The benchmark of one hundred days in office is generally regarded as merely a nominal measure of presidential progress, looked upon by most as more of a "Can you believe it's been that long?" than a "Look at how far we've come." However, having just cleared that mark, the Obama administration is already sending some surprising signals to the nation about how far it plans to go - and in what direction.
In a second base-rattling move in the past three months, the administration announced last week it's plans to remain in lock-step with the Bush administration's relaxed policies on climate change. Specifically, Obama surprised many core supporters when it was announced that his Interior Secretary, Ken Salazar, would not repeal certain restrictions on the Endangered Species Act that had been put into place by President Bush.
At question were limitations installed by Bush when he was forced to acknowledge the plain fact that global warming was indeed harming the planet, and it's residents. At the center of this issue is the polar bear, and it's rapidly diminishing habitat: polar ice. Forced by mounting pressure from environmental groups, the Bush administration finally conceded, near the end of it's second term, to place the polar bear under the protection of the ESA - but with a twist: The ESA would lose it's mandated ability to curb greenhouse gas emissions, essentially delegating ESA protection as a ceremonial title at best.
Now, for Obama, a president elected on a platform of "change", reversing this policy would seem like a slam-dunk. However, in what is turning out to be a bit of a nasty habit, the president has reversed another ambiguous campaign pledge (to "review" Bush's ESA modifications), and is continuing to uphold some of the most controversial policies of his predecessor.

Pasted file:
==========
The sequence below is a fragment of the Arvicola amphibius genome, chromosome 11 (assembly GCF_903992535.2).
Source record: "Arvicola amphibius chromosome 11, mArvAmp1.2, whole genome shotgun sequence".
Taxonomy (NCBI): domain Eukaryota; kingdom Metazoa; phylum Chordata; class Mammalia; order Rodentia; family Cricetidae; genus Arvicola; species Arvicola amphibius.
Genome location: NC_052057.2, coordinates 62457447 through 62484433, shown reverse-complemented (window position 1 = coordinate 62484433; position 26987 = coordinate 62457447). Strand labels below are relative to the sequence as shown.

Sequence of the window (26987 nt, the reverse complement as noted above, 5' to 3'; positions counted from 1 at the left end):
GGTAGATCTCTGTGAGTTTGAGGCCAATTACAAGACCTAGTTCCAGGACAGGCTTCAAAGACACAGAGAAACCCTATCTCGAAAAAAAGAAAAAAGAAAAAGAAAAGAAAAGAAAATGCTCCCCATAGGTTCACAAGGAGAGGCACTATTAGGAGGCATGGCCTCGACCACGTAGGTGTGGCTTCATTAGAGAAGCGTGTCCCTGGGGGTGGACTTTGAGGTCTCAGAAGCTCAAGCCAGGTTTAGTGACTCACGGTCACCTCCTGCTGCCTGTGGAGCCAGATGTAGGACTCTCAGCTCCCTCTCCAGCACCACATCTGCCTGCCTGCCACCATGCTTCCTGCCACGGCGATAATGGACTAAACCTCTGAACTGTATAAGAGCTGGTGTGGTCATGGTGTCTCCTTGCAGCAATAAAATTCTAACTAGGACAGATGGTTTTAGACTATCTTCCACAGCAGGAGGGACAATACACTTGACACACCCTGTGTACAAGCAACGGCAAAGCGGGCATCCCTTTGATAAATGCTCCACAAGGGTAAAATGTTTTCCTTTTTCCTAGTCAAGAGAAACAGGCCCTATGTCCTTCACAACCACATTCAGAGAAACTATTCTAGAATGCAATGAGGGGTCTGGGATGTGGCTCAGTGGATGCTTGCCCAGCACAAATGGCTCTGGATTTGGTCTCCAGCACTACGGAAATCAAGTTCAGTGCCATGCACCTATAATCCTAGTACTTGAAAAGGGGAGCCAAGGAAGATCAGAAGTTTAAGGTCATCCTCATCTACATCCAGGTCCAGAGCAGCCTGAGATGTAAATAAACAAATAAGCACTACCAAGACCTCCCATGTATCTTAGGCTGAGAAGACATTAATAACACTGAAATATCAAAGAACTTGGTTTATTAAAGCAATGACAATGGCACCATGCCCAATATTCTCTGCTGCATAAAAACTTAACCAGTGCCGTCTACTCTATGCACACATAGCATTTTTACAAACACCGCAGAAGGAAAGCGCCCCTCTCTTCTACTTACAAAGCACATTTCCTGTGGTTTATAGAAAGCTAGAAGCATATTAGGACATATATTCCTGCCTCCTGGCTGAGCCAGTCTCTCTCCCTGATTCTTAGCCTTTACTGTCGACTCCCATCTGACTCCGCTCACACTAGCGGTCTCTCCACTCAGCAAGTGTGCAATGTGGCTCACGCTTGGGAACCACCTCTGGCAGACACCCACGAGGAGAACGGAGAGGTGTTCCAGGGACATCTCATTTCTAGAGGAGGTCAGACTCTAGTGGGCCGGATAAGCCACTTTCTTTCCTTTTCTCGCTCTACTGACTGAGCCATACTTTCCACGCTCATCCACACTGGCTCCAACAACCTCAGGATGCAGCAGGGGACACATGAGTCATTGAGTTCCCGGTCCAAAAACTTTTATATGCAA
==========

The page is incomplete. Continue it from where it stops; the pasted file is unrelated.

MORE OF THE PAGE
For environmentalists, this ruling is devastating. It signals a refusal on the part of the president to install actionable policies to curb global warming. However, the most frightening aspect of this decision may just be that it undermines any sort of credibility Obama seeks to cultivate regarding his favorite topic: change. Where it can be argued that the nation's overall expectations of Obama, and his ability to reverse the damage done to this country by a disastrous eight years under Bush, were set too high (though, Obama himself certainly did nothing to dampen these hopes during his campaign and the run up to his inauguration - in fact, quite the opposite), it is perplexing at the least to find that a simple return to the way things were before Bush is seemingly too much to ask.
In retrospect, it can be noted that Bush gave the nation what it expected, supporters and detractors alike. Now it is Obama's turn to deliver on the lofty promises he has laid out before us. Should this recent trend continue, however, it seems likely that the only distinguishing factor between the hundred day intervals of this administration and those of the last will be the abject disappointment we encounter; not in our president, but in the hopes we have placed with him.